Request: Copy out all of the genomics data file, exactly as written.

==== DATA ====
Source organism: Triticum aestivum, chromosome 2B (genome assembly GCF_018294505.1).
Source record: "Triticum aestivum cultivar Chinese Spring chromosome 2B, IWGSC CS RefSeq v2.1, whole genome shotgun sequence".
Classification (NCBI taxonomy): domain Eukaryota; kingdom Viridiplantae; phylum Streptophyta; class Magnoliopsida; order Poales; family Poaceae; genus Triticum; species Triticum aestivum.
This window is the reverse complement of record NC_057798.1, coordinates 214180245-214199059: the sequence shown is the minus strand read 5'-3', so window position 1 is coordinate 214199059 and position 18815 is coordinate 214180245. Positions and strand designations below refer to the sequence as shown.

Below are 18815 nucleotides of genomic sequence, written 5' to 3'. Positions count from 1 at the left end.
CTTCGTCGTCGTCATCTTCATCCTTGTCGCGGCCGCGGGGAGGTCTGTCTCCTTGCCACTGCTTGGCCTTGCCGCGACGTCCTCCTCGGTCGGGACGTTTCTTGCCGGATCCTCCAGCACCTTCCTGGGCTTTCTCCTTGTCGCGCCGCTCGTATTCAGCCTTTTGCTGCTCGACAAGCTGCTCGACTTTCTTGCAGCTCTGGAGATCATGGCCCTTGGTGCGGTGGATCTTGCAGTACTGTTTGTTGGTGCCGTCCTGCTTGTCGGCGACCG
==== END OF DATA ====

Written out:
Source organism: Triticum aestivum, chromosome 2B (genome assembly GCF_018294505.1).
Source record: "Triticum aestivum cultivar Chinese Spring chromosome 2B, IWGSC CS RefSeq v2.1, whole genome shotgun sequence".
Classification (NCBI taxonomy): domain Eukaryota; kingdom Viridiplantae; phylum Streptophyta; class Magnoliopsida; order Poales; family Poaceae; genus Triticum; species Triticum aestivum.
This window is the reverse complement of record NC_057798.1, coordinates 214180245-214199059: the sequence shown is the minus strand read 5'-3', so window position 1 is coordinate 214199059 and position 18815 is coordinate 214180245. Positions and strand designations below refer to the sequence as shown.

Below are 18815 nucleotides of genomic sequence, written 5' to 3'. Positions count from 1 at the left end.
CTTCGTCGTCGTCATCTTCATCCTTGTCGCGGCCGCGGGGAGGTCTGTCTCCTTGCCACTGCTTGGCCTTGCCGCGACGTCCTCCTCGGTCGGGACGTTTCTTGCCGGATCCTCCAGCACCTTCCTGGGCTTTCTCCTTGTCGCGCCGCTCGTATTCAGCCTTTTGCTGCTCGACAAGCTGCTCGACTTTCTTGCAGCTCTGGAGATCATGGCCCTTGGTGCGGTGGATCTTGCAGTACTGTTTGTTGGTGCCGTCCTGCTTGTCGGCGACCG